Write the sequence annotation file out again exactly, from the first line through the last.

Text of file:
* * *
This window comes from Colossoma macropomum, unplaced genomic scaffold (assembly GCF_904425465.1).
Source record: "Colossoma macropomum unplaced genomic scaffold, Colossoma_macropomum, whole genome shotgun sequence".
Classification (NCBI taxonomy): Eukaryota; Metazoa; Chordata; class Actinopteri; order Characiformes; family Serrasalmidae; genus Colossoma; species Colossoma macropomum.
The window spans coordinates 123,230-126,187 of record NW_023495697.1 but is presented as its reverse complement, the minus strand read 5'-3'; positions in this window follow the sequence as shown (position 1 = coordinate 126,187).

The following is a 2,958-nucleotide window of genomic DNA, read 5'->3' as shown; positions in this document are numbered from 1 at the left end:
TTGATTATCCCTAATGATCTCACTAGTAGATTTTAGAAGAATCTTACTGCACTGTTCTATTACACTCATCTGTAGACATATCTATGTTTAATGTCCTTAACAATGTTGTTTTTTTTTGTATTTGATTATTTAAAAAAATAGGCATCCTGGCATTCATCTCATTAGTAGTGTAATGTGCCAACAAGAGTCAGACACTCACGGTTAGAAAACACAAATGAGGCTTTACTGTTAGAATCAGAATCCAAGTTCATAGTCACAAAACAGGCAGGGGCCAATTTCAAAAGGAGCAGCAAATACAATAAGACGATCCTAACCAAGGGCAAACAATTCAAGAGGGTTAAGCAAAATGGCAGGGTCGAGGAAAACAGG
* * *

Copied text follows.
This window comes from Colossoma macropomum, unplaced genomic scaffold (assembly GCF_904425465.1).
Source record: "Colossoma macropomum unplaced genomic scaffold, Colossoma_macropomum, whole genome shotgun sequence".
Classification (NCBI taxonomy): Eukaryota; Metazoa; Chordata; class Actinopteri; order Characiformes; family Serrasalmidae; genus Colossoma; species Colossoma macropomum.
The window spans coordinates 123,230-126,187 of record NW_023495697.1 but is presented as its reverse complement, the minus strand read 5'-3'; positions in this window follow the sequence as shown (position 1 = coordinate 126,187).

The following is a 2,958-nucleotide window of genomic DNA, read 5'->3' as shown; positions in this document are numbered from 1 at the left end:
TTGATTATCCCTAATGATCTCACTAGTAGATTTTAGAAGAATCTTACTGCACTGTTCTATTACACTCATCTGTAGACATATCTATGTTTAATGTCCTTAACAATGTTGTTTTTTTTTGTATTTGATTATTTAAAAAAATAGGCATCCTGGCATTCATCTCATTAGTAGTGTAATGTGCCAACAAGAGTCAGACACTCACGGTTAGAAAACACAAATGAGGCTTTACTGTTAGAATCAGAATCCAAGTTCATAGTCACAAAACAGGCAGGGGCCAATTTCAAAAGGAGCAGCAAATACAATAAGACGATCCTAACCAAGGGCAAACAATTCAAGAGGGTTAAGCAAAATGGCAGGGTCGAGGAAAACAGG